Enjoy a broad range of content "Made Here" by regional filmmakers as selected by Vermont PBS. See the world from unique and vast perspectives.
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Premiered Thursday, November 7, 07:00 pm on Vermont PBS | More air times
A documentary film focused on five people returning back to their Vermont communities from prison. The film spotlights the innovative COSA program (Circle of Support and Accountability) that helps reintegrate folks back into their daily lives. The COSA program is run through Vermont's Community Justice Centers. Coming Home takes an intimate and powerful look at this COSA process, the struggles and challenges of folks coming out of prison and the successes of the restorative justice model. A film by Bess O'Brien of Barnet, VT. Presented by Kingdom County Productions. (Duration: 1:30)
Premiered Thursday, November 14, 07:00 pm on Vermont PBS | More air times
The compelling stories of those left behind when a parent goes to prison. Vermont children and caregivers share their experiences, revealing the complex and emotional terrain they navigate. Additional voices in the film offer insights from a variety of perspectives to increase understanding of this too often invisible social and public health issue. A film by Brad Salon of Bradford, VT. Presented by Bear Notch Productions in association with Resilience Beyond Incarceration, a program of the Lamoille Restorative Center. (Duration: 1:08)
Thursday, November 21, 07:00 pm on Vermont PBS | More air times
Highlights the economic and social inequities that divide the United States and offers a vision of how separated communities can learn to speak to each other. Poignant and personal, the documentary shares the life-changing journeys of incarcerated women and Dartmouth College students working together to write and perform an original play that explores the often painful and troubled paths that landed the women behind bars and also shares some of their fragile visions for the future. A film by Signe Taylor of Norwich, VT. (Duration: 1:19)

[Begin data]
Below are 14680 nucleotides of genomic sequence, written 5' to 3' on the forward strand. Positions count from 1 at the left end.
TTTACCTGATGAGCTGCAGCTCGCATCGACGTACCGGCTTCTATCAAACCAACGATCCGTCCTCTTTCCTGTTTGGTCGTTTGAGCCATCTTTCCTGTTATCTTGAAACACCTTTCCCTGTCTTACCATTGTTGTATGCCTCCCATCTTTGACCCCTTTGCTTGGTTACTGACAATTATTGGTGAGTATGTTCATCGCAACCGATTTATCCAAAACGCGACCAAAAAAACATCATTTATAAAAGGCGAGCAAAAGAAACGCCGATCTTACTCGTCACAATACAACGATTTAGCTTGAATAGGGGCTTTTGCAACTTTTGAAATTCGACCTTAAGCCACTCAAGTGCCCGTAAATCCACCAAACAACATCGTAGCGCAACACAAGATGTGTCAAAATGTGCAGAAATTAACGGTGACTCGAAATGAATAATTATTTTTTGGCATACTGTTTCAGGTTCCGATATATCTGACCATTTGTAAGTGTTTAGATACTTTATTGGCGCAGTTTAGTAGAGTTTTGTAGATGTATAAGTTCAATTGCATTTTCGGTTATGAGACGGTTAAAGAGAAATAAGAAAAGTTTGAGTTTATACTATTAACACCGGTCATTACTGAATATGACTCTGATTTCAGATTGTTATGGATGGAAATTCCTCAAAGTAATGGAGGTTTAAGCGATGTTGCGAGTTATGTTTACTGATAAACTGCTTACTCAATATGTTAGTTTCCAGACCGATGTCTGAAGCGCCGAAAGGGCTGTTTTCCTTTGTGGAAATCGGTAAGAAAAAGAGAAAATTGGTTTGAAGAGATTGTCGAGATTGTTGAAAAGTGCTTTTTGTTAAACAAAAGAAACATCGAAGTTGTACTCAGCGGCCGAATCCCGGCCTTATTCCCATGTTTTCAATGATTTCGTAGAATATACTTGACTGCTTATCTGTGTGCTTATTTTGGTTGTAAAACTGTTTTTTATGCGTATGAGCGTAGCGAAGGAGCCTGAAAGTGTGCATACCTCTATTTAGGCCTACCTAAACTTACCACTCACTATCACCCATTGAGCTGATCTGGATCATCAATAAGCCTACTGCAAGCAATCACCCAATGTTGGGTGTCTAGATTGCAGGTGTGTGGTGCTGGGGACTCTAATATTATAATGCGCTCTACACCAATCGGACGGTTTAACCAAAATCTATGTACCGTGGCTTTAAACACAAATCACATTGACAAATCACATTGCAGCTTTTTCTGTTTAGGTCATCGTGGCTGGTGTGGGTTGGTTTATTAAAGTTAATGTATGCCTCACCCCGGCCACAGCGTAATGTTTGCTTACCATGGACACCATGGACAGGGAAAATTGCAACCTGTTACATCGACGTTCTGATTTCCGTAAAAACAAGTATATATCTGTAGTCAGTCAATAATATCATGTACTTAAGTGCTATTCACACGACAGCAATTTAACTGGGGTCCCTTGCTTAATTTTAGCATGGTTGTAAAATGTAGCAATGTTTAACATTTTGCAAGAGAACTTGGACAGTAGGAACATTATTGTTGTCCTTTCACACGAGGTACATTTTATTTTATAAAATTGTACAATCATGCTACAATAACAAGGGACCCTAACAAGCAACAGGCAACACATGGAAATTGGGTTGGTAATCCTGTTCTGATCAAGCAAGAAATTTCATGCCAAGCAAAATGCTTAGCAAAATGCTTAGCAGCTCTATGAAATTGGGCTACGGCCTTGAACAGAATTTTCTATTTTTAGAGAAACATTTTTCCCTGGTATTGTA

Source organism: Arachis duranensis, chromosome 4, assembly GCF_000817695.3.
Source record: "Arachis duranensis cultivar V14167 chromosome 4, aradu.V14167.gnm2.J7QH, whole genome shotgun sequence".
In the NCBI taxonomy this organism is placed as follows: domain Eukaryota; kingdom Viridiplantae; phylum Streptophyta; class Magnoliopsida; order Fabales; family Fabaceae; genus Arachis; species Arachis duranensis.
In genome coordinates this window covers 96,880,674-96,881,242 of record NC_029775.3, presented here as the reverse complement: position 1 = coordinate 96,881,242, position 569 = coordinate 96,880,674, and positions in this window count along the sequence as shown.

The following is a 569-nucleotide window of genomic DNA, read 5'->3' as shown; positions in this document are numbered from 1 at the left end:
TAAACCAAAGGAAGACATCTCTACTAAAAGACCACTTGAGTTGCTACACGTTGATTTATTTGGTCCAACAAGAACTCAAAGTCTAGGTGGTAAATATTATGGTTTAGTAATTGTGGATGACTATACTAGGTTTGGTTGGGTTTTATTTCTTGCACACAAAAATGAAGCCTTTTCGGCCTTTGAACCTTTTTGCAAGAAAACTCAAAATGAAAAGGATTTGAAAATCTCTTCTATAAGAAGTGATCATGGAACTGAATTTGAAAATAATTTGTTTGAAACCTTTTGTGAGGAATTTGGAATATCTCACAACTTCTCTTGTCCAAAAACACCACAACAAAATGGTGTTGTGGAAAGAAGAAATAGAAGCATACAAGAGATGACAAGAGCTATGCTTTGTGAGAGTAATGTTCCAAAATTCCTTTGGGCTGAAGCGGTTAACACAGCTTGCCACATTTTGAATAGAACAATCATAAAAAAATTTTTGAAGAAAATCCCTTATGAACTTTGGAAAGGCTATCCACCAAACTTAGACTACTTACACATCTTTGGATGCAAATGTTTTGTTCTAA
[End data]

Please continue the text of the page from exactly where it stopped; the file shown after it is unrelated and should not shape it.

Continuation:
The Northeast By Eastern
Interviews and oral histories divulge stories from a quieter, simpler, yet stirring time period. These accounts are woven together amidst archived films, enhanced sound design, a compelling original music score, and the exceptional backdrop of The Eastern Illustrating & Publishing Co.'s photography. A film by Sumner McKane, of Wiscasset, Maine. (Duration: 0:59)
In The Blood
Up to the turn of the century, it was not a board of directors or a bureaucratic system that made the logging camp and industry successful, it was the skills, integrity, and personality of individuals. In The Blood illustrates and celebrates these individuals, their character and history. The audience is taken into his rugged environment- into the camp, onto the haul roads, landings and yards, rivers and lakes. In The Blood creates a vivid world and brings the lumberman's 19th century reality to life. A film by Sumner McKane, of Wiscasset, Maine. (Duration: 0:57)
In 1941, folklorist Alan Lomax traveled from the Library of Congress to the Mississippi Delta to record an oral history of the blues. Equipped with 500 pounds of audio equipment powered by his car battery, he ventured across nameless roads to discover the most beautiful and harrowing songs ever sung. A film by Jesse Kreitzer of Marlboro, VT. Presented by Lanterna Film in partnership with The Association for Cultural Equity. ACE was founded by Alan Lomax to explore and preserve the world's expressive traditions. (Duration: 0:12)
Built to Last
From humble beginnings in a small slate roofed village in Greece, to the heyday of America's movie palaces, "Built to Last" is the story of one family and how they built an empire of theaters throughout New England in the hard-scrabble years of the Great Depression. Their legacy, the Latchis Theatre & Hotel in Brattleboro, still stands as one of three surviving Art Deco buildings in Vermont and remains the center for performing arts and films in the community. Presented by Way Down East Films and Latchis Arts; by filmmaker Jennifer Latham of Brattleboro, VT. (Duration: 0:13)
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Learn the fascinating perspectives of some of our filmmakers of Made Here episodes.
Q&A with La Vie en Rose filmmaker
Filmmaker Natalie Stultz discusses her film "La Vie en Rose" with Made Here host Eric Ford
Q&A with Mark Utter and Emily Anderson
"Why did you want to make a film about your life?" Made Here host Eric Ford asks "I am in here." writer and star Mark Utter this question and more in a special Q&A with Mark and producer and communication support Emily Anderson. #StandUpForAutism. Learn more at Mark's website www.utterenergy.org
Q&A with Cami Davis and Peter vanderWilden
Interview with artist Cami Davis, and Peter vanderWilden, filmmaker of "Response: A Portrait of 4 Environmental Artists."
Q&A with Alan Dater & Lisa Merton
Interview with Alan Dater & Lisa Merton, the producers of Burned: Are Trees The New Coal? Recorded with Made Here host Eric Ford at the Vermont PBS studio.